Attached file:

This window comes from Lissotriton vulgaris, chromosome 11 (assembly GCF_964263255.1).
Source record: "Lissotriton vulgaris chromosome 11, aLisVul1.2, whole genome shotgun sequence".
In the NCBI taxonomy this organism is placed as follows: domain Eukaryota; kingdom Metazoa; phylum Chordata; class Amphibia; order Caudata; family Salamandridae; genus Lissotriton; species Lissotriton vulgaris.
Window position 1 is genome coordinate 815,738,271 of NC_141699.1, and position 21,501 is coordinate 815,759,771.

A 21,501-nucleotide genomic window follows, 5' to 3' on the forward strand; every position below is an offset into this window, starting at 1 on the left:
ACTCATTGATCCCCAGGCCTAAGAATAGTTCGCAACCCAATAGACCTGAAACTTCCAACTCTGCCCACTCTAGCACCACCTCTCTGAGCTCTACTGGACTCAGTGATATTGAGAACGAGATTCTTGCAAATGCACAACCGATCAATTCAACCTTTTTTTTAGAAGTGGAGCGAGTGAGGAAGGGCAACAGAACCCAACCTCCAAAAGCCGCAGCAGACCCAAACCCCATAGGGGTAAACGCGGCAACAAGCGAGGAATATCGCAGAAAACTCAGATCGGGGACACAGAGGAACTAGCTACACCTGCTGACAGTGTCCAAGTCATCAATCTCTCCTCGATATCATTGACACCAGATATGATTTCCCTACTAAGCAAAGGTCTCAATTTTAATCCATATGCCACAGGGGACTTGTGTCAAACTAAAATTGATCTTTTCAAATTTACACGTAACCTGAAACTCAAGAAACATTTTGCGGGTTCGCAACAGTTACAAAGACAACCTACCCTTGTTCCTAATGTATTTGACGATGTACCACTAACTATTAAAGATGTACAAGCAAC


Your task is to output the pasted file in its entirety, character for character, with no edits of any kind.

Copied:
This window comes from Lissotriton vulgaris, chromosome 11 (assembly GCF_964263255.1).
Source record: "Lissotriton vulgaris chromosome 11, aLisVul1.2, whole genome shotgun sequence".
In the NCBI taxonomy this organism is placed as follows: domain Eukaryota; kingdom Metazoa; phylum Chordata; class Amphibia; order Caudata; family Salamandridae; genus Lissotriton; species Lissotriton vulgaris.
Window position 1 is genome coordinate 815,738,271 of NC_141699.1, and position 21,501 is coordinate 815,759,771.

A 21,501-nucleotide genomic window follows, 5' to 3' on the forward strand; every position below is an offset into this window, starting at 1 on the left:
ACTCATTGATCCCCAGGCCTAAGAATAGTTCGCAACCCAATAGACCTGAAACTTCCAACTCTGCCCACTCTAGCACCACCTCTCTGAGCTCTACTGGACTCAGTGATATTGAGAACGAGATTCTTGCAAATGCACAACCGATCAATTCAACCTTTTTTTTAGAAGTGGAGCGAGTGAGGAAGGGCAACAGAACCCAACCTCCAAAAGCCGCAGCAGACCCAAACCCCATAGGGGTAAACGCGGCAACAAGCGAGGAATATCGCAGAAAACTCAGATCGGGGACACAGAGGAACTAGCTACACCTGCTGACAGTGTCCAAGTCATCAATCTCTCCTCGATATCATTGACACCAGATATGATTTCCCTACTAAGCAAAGGTCTCAATTTTAATCCATATGCCACAGGGGACTTGTGTCAAACTAAAATTGATCTTTTCAAATTTACACGTAACCTGAAACTCAAGAAACATTTTGCGGGTTCGCAACAGTTACAAAGACAACCTACCCTTGTTCCTAATGTATTTGACGATGTACCACTAACTATTAAAGATGTACAAGCAAC